Divorcing couples will no longer have to blame each other for the breakdown of their marriage as the Justice Secretary today (9 April 2019) announced a new law to help reduce family conflict.
The move follows a public consultation where family justice professionals and those with direct experience of divorce voiced their support for reform. New legislation will therefore be introduced to Parliament to update our 50-year-old divorce law which has been shown to exacerbate conflict.
Ministers are acting to change the law after responses also revealed that the current system can work against any prospect of reconciliation, and can be damaging to children by undermining the relationship between parents after divorce.
Justice Secretary David Gauke said:
Hostility and conflict between parents leave their mark on children and can damage their life chances.
While we will always uphold the institution of marriage, it cannot be right that our outdated law creates or increases conflict between divorcing couples.
So I have listened to calls for reform and firmly believe now is the right time to end this unnecessary blame game for good.
Aidan Jones OBE, Chief Executive at relationship support charity, Relate said:
This much-needed change to the law is good news for divorcing couples and particularly for any children involved. The outdated fault-based divorce system led parting couples to apportion blame, often resulting in increased animosity and making it harder for ex-partners to develop positive relationships as co-parents.
As a large body of evidence shows, parental conflict is damaging to children’s wellbeing and chances in life, whether the parents are together or separated. It’s good that the government has listened and taken action on this, demonstrating commitment to reducing parental conflict.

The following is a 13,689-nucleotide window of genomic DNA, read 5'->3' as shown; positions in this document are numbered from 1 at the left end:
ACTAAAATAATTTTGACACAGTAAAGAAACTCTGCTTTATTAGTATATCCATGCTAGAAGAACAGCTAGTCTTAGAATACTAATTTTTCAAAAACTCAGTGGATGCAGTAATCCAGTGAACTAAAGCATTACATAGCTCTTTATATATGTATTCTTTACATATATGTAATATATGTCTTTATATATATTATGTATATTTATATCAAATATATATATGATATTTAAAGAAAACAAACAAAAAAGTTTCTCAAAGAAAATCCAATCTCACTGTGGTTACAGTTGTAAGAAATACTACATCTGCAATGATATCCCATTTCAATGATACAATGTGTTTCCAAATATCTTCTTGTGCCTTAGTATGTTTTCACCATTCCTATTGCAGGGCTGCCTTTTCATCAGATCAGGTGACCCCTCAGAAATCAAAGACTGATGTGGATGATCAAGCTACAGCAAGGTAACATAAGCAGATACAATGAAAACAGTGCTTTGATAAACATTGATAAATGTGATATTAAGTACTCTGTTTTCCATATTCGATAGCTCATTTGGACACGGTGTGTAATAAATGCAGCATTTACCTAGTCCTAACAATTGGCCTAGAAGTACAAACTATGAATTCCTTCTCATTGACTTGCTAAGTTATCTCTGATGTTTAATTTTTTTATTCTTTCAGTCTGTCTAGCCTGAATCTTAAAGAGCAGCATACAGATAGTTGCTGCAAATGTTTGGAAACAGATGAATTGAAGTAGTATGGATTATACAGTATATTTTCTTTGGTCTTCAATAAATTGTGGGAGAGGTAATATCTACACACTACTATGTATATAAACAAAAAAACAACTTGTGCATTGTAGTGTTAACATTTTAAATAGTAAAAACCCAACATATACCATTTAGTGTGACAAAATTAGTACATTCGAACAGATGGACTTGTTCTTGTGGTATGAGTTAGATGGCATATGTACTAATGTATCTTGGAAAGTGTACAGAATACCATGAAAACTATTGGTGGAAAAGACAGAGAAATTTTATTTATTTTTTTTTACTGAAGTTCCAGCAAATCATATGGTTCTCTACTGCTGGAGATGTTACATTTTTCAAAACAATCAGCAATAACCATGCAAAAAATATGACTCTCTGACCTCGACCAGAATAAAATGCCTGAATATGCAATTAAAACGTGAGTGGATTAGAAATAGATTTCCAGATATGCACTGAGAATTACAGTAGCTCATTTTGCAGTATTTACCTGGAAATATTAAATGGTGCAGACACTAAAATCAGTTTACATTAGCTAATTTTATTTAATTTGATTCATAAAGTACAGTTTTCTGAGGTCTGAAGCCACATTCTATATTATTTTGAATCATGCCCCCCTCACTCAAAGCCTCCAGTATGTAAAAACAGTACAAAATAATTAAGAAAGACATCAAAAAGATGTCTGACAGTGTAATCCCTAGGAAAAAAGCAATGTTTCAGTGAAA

While divorce isn’t a decision that people tend to take lightly, we do support the extension of the minimum timeframe which will allow more time to reflect, give things another go if appropriate, and access support such as relationship counselling or mediation.
Current laws demand proof that a marriage has broken down irretrievably and force spouses to evidence ‘unreasonable behaviour’ or years of separation, even in cases where a couple has made a mutual decision to part ways.
Marriages are not saved by the ability of one spouse to ‘contest’ a divorce in court. Very few divorces are contested but this practice is known to be misused by abusers choosing to contest a divorce purely to continue their coercive and controlling behaviour. The government therefore proposes to remove it.
Proposals for changes to the law include:
retaining the irretrievable breakdown of a marriage as the sole ground for divorce
replacing the requirement to provide evidence of a ‘fact’ around behaviour or separation with a requirement to provide a statement of irretrievable breakdown
retaining the two-stage legal process currently referred to as decree nisi and decree absolute
creating the option of a joint application for divorce, alongside retaining the option for one party to initiate the process
removing the ability to contest a divorce
introducing a minimum timeframe of 6 months, from petition stage to final divorce (20 weeks from petition stage to decree nisi; 6 weeks from decree nisi to decree absolute).
Starting a minimum timeframe at the initial petition stage reflects consultation respondents’ views that couples ‘feel divorced’ when the court grants the provisional decree of divorce (the ‘decree nisi’). This will provide a meaningful period of reflection and the opportunity to turn back. Where divorce is inevitable, it will better enable couples to reach agreement on practical arrangements for the future. Courts will retain the power to expedite the process where appropriate.
These reforms retain what works well in existing divorce law and remove what stands in the way of resolving difficulties more amicably when a marriage has irretrievably broken down and requires an orderly, legal ending. The new legislation is expected to be introduced as soon as Parliamentary time allows.